Spotlight on the History Collective Committee
Community activist Bea Gold founded the History Collective as part of the Silver Lake Neighborhood Council in 2005. Its mission is to preserve the oral histories of long-term residents, business owners, artists, activists and other interesting residents of Silver Lake to create an archive of the unique history of this community.
We asked Michael Masterson, who co–chairs the Committee with Cheryl Revkin, to explain why its mission is important to Silver Lake.
Please explain the mission of the History Collective Committee in more detail.
Silver Lake has such a rich history, much of it undocumented. Our goal is to preserve it through interviewing the people who’ve lived, worked or created art or architecture here, people we feel have created our culture of inclusiveness and innovation. We want to make that available to current and future generations. To date we’ve done over 100 interviews as well as documenting events like the Music Box Steps, the Black Cat historic dedication and even have vintage footage of the “Queen of Silver Lake Pageant.”
Why is preserving Silver Lake‘s history important? How does this history help people today–and how will it support future generations?
Silver Lake has always been a very special community in Los Angeles. It’s been home to so many distinguished artists, writers, actors, architects and businesses. It’s also been an epicenter of the gay rights movement for over 60 years. Those lives and stories are best told by the people who lived them or knew the people who did. By documenting that, our community can learn about people who created history here and those who still are. And future researchers can too.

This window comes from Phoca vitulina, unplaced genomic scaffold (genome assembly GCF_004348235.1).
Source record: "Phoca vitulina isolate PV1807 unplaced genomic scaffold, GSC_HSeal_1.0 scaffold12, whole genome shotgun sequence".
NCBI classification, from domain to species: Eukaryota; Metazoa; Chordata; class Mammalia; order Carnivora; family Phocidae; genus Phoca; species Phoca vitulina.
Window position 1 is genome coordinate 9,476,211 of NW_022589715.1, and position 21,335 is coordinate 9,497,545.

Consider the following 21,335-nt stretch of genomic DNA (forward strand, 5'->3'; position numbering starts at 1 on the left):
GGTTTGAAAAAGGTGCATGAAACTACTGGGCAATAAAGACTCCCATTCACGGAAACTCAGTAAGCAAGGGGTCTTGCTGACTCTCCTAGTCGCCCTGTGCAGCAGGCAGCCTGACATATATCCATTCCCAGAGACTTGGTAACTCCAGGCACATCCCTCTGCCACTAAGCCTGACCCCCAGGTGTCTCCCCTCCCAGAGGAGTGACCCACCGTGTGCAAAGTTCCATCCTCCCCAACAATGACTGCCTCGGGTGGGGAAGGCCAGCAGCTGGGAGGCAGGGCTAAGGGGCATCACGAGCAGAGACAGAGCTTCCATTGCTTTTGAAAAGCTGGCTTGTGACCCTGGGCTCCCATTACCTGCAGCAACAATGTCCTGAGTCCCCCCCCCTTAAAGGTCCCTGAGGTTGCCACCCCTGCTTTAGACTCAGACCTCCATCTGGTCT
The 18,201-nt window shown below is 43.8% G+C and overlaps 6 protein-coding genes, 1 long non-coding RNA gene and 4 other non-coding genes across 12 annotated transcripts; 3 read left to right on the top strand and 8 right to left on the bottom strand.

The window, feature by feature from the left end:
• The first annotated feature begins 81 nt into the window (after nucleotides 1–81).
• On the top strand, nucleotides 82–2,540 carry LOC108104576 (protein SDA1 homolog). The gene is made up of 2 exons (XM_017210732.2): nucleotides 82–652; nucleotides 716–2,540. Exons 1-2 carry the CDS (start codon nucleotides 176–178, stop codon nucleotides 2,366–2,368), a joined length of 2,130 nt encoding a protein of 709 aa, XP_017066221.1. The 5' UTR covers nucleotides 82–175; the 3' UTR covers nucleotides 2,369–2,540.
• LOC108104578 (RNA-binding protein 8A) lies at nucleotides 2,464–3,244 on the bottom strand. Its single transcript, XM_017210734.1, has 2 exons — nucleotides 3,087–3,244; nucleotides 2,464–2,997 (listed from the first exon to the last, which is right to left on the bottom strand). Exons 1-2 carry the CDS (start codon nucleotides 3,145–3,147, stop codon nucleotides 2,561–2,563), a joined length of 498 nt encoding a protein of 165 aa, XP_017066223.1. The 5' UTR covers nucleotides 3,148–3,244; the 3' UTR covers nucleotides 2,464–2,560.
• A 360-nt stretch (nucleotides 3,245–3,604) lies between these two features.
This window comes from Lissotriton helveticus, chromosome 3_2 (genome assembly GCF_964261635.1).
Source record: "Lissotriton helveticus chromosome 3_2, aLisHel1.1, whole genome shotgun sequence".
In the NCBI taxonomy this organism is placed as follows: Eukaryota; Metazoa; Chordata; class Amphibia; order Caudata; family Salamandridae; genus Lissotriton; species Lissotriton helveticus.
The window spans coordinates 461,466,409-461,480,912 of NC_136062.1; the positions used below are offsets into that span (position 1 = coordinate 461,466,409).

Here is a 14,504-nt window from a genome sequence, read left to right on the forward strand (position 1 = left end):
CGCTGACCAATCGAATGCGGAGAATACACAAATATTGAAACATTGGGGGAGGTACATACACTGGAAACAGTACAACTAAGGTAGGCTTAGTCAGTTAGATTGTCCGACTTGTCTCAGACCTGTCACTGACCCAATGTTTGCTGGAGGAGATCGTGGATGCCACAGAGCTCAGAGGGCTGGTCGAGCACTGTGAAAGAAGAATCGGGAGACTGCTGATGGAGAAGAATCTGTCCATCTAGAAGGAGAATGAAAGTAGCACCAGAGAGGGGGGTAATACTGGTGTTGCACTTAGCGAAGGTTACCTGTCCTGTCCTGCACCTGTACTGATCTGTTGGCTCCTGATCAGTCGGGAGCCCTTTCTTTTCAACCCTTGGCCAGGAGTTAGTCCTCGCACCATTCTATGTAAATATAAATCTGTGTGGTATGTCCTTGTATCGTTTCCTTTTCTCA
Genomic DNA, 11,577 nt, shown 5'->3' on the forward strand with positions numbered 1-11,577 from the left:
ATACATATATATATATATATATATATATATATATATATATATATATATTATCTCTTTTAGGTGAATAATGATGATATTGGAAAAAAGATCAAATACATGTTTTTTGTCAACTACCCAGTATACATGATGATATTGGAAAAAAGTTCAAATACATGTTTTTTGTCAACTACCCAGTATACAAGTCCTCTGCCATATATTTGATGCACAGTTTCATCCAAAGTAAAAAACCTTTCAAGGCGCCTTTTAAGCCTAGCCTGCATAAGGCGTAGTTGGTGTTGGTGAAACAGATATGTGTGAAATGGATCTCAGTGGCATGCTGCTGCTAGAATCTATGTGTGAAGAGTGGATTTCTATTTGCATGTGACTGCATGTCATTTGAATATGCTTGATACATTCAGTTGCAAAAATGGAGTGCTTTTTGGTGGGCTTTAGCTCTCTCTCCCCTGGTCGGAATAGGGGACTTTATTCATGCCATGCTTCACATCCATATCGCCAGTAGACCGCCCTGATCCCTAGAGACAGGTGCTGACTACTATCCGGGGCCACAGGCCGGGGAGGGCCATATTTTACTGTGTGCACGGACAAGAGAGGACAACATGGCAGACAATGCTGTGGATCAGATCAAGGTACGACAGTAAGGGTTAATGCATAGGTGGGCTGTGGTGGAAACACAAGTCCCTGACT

We are fortunate to have an arrangement with USC’s Doheny Library to maintain a digital archive of our work for researchers. You can also access our interviews and documentation of readings, special events, etc. on our dedicated YouTube channel called “historycollective” (all one word). You can go to it directly or through the History Collective page at the www.silverlakenc.org where there are links to other resources. All of the interviews are model-released for editorial or documentary use only.
Please explain how the process works. Who suggests people for interviews and who conducts the interviews?
The suggestions come from our committee, members of the community, neighbors or relatives of interesting people, you-name-it. We are always open to ideas. The interviews are conducted and filmed by various members of our committee depending on who’s available, who suggested the interviewee or who might know more about the subject. We are always thrilled when Marco Larsen is available to handle camera since he’s our resident technical guru.
How does the work of the History Collective impact the residents and stakeholders of Silver Lake and people throughout Los Angeles?
I’d like to think that our work through this project will resonate with people fifty or sixty years from now and give them a glimpse into a Silver Lake that will have been unalterably changed by then. It’s important to preserve and remember the past. We also host a table every year at the USC Archives Bazaar to spread the word about our project to a targeted audience.
Every community in L.A. has a history. Why do you think the history of Silver Lake is unique, and why is it worth preserving?